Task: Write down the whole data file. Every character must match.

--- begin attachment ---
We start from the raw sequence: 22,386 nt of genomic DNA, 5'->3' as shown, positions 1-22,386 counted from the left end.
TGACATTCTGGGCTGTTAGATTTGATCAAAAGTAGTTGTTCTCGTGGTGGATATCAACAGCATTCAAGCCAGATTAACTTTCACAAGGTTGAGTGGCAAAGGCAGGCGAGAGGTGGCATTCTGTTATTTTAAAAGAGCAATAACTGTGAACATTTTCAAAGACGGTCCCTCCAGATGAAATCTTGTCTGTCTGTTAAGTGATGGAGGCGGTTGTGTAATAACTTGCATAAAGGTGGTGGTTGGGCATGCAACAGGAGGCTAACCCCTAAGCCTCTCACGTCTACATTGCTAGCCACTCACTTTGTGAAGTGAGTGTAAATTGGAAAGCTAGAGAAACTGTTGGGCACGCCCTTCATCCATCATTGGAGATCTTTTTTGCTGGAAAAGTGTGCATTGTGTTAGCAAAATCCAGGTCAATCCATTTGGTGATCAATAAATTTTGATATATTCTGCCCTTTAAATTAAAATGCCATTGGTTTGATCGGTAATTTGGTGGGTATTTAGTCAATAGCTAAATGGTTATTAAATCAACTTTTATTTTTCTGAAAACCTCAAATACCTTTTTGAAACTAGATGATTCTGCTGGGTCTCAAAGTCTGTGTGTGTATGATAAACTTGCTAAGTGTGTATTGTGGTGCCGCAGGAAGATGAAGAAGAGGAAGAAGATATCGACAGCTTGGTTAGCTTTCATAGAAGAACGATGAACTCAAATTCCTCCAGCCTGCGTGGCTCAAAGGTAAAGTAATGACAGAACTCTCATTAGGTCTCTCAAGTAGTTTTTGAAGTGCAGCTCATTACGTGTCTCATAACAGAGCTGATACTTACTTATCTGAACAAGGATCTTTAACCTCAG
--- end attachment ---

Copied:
We start from the raw sequence: 22,386 nt of genomic DNA, 5'->3' as shown, positions 1-22,386 counted from the left end.
TGACATTCTGGGCTGTTAGATTTGATCAAAAGTAGTTGTTCTCGTGGTGGATATCAACAGCATTCAAGCCAGATTAACTTTCACAAGGTTGAGTGGCAAAGGCAGGCGAGAGGTGGCATTCTGTTATTTTAAAAGAGCAATAACTGTGAACATTTTCAAAGACGGTCCCTCCAGATGAAATCTTGTCTGTCTGTTAAGTGATGGAGGCGGTTGTGTAATAACTTGCATAAAGGTGGTGGTTGGGCATGCAACAGGAGGCTAACCCCTAAGCCTCTCACGTCTACATTGCTAGCCACTCACTTTGTGAAGTGAGTGTAAATTGGAAAGCTAGAGAAACTGTTGGGCACGCCCTTCATCCATCATTGGAGATCTTTTTTGCTGGAAAAGTGTGCATTGTGTTAGCAAAATCCAGGTCAATCCATTTGGTGATCAATAAATTTTGATATATTCTGCCCTTTAAATTAAAATGCCATTGGTTTGATCGGTAATTTGGTGGGTATTTAGTCAATAGCTAAATGGTTATTAAATCAACTTTTATTTTTCTGAAAACCTCAAATACCTTTTTGAAACTAGATGATTCTGCTGGGTCTCAAAGTCTGTGTGTGTATGATAAACTTGCTAAGTGTGTATTGTGGTGCCGCAGGAAGATGAAGAAGAGGAAGAAGATATCGACAGCTTGGTTAGCTTTCATAGAAGAACGATGAACTCAAATTCCTCCAGCCTGCGTGGCTCAAAGGTAAAGTAATGACAGAACTCTCATTAGGTCTCTCAAGTAGTTTTTGAAGTGCAGCTCATTACGTGTCTCATAACAGAGCTGATACTTACTTATCTGAACAAGGATCTTTAACCTCAG